Japanese Wagashi Ultimate Guide
Japan has some of the world's most intricate and diverse cuisines, from sushi to ramen and everything in between. It is safe to say that Japanese cuisine, in and of itself, contributes to the annual decision of millions of tourists to travel there. But have you ever heard of or eaten wagashi? Japan also boasts a wide range of traditional Japanese desserts and confections that may be less well-known but are likely to astound visitors' sweet tooth too. Read on and discover the long history of traditional Japanese confections and the distinctive Japanese sweets or wagashi in which Japan takes great pleasure. Some of these sweets have a rich heritage, while others are works of art that you should taste while you are in Japan.
What is Wagashi?
Traditional Japanese sweets are called wagashi. These Wagashi are delectable traditional Japanese snacks and works of art since they frequently have exquisite and detailed designs. Japanese wagashi can have different flavors and designs depending on the location, the season, or just the artisan's preferences. As a result, wagashi refers to a variety of desserts that are typically produced with plant-based versions of traditional Japanese ingredients such as sweet red bean paste, rice cake, rice flour, sesame paste, and chestnuts. They often contain plant elements, and their exquisite, naturally inspired shapes frequently highlight their botanical origins. These traditional snacks and candies are frequently shaped as objects like flowers, fruits, and leaves.
In addition, while still sweet, wagashi often employ less sugar than conventional western desserts, creating a refined flavor that pairs amazingly well with green tea. There is also seasonal wagashi that comes in various forms, including the well-known sakura mochi and manju that are sold in the spring. Seasonal wagashi are designed using certain themes, which commonly feature cherry blossoms for spring, water for summer, leaves for autumn, and snow for winter. Seasonal wagashi also uses particular flavors.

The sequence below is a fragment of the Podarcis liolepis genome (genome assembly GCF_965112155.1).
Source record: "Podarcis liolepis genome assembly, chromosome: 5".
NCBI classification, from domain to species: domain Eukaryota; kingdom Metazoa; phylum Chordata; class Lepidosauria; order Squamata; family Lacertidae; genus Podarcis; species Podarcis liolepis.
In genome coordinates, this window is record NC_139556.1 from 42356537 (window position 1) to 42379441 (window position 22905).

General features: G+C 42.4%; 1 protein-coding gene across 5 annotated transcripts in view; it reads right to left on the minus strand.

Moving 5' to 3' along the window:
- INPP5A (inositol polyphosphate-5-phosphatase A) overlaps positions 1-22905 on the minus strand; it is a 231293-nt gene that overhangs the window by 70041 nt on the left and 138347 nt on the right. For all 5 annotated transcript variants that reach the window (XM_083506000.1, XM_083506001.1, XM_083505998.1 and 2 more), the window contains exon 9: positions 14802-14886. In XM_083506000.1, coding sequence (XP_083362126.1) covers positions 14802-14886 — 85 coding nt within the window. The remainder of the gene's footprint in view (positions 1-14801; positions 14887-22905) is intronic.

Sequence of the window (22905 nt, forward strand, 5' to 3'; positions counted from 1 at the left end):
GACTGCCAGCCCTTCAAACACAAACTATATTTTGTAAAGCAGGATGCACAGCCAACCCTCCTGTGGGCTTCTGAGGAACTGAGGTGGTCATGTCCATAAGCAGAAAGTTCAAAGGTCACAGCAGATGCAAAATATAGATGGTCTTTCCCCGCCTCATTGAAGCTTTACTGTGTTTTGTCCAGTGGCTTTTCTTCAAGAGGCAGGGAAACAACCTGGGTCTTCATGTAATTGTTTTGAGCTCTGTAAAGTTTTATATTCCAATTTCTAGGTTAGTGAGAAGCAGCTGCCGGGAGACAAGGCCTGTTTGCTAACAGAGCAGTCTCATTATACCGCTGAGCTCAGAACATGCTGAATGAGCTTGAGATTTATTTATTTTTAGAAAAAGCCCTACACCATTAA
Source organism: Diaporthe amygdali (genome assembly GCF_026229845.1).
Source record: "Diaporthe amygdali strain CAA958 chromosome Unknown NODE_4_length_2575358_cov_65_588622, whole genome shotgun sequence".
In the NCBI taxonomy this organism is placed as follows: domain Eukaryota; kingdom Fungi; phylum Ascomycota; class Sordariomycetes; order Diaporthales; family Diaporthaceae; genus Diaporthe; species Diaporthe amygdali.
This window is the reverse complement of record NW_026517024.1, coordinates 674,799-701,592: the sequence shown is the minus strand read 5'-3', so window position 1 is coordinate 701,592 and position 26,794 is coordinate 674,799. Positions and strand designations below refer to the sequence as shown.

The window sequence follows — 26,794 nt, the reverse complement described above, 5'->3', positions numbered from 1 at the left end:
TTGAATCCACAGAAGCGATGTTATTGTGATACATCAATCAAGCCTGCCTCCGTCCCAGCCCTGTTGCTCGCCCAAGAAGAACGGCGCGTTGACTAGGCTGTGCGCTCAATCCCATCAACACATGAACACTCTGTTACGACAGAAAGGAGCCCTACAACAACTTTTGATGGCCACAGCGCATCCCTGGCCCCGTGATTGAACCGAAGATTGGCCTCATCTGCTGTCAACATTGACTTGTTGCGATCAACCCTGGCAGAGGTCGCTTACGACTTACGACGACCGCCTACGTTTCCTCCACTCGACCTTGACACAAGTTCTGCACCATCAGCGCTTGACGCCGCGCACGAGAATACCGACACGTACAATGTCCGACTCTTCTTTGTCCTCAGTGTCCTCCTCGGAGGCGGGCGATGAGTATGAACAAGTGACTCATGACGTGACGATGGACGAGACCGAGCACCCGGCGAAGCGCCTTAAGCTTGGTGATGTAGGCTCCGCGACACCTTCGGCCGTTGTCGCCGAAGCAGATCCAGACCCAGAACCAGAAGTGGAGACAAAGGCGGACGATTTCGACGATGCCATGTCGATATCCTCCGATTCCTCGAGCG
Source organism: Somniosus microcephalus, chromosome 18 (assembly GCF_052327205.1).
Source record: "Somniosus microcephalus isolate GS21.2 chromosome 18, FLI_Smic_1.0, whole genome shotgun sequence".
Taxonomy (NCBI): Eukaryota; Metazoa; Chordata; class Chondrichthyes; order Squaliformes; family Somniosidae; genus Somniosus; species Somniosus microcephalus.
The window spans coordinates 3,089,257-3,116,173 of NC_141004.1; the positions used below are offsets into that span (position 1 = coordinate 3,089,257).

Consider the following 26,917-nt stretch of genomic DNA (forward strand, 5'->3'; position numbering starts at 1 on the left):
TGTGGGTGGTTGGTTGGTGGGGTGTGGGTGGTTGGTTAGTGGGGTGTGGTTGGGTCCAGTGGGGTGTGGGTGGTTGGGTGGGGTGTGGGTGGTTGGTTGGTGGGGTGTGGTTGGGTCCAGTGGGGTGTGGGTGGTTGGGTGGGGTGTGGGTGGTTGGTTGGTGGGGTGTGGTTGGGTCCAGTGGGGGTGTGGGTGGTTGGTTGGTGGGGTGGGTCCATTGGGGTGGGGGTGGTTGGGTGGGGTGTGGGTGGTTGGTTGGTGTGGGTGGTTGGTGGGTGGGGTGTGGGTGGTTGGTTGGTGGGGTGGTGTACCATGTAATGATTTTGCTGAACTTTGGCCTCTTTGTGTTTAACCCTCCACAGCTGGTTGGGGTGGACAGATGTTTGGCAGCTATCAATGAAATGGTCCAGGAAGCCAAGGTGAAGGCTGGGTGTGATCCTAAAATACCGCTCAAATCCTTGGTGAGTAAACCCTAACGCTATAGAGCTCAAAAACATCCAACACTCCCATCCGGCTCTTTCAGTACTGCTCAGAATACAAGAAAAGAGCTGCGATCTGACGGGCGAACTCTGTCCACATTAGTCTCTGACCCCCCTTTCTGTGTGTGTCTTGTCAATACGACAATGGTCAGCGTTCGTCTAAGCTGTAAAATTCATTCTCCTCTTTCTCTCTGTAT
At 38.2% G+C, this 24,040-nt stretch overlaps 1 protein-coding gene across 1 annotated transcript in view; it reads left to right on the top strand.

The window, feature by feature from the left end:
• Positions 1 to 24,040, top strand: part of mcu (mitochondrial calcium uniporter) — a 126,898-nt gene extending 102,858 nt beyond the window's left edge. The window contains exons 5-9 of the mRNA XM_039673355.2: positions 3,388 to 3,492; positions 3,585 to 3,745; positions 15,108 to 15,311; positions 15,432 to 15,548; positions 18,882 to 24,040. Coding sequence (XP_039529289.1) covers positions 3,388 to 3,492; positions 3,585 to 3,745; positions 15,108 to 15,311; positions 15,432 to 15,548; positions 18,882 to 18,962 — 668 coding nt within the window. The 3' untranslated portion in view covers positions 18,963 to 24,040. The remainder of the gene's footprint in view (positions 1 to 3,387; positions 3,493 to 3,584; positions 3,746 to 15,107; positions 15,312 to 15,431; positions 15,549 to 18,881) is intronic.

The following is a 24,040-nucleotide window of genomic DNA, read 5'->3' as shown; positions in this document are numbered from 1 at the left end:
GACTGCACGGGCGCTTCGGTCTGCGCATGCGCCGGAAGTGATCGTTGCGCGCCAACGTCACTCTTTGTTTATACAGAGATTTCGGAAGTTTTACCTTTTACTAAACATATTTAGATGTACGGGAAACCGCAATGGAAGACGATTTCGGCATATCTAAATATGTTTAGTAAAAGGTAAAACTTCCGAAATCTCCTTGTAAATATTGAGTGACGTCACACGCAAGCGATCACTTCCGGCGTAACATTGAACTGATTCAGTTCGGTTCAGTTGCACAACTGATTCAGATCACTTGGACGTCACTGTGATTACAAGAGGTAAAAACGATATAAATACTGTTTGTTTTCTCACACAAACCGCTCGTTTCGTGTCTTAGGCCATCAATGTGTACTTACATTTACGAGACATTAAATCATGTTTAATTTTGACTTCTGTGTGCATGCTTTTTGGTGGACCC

History of Wagashi Japanese Sweets
The Japanese word for sweets, "Kashi," was formerly only used to describe fruit and nuts. All that changed was when Japan began importing sugar from China. The trade expanded quickly, and sugar soon found its way into Japanese households. Wagashi was created not long after when Japanese culinary art emerged as a result of the importation of sugar. Its popularity peaked in Japan during the Edo period. During this period, when Japan started importing tea from China, the tradition of pairing wagashi with Japanese tea ceremonies first became popular. During this time in history, Japan was experiencing both economic expansion and a love of the arts and culture. Even today, some of the wagashi traditional sweets that were first cooked during this period resemble some of the delicious foods we eat today.
Moreover, the Meiji period (1868 to 1912) brought increasing international trade to Japan and the introduction of the first modern ovens. This assisted in shaping new wagashi variations, some of which were baked. As a result, further wagashi varieties were developed, but they were all characterized by seasonal features. Depending on the season, many Wagashi variations appear in shops nationwide, but they are only offered for a limited period.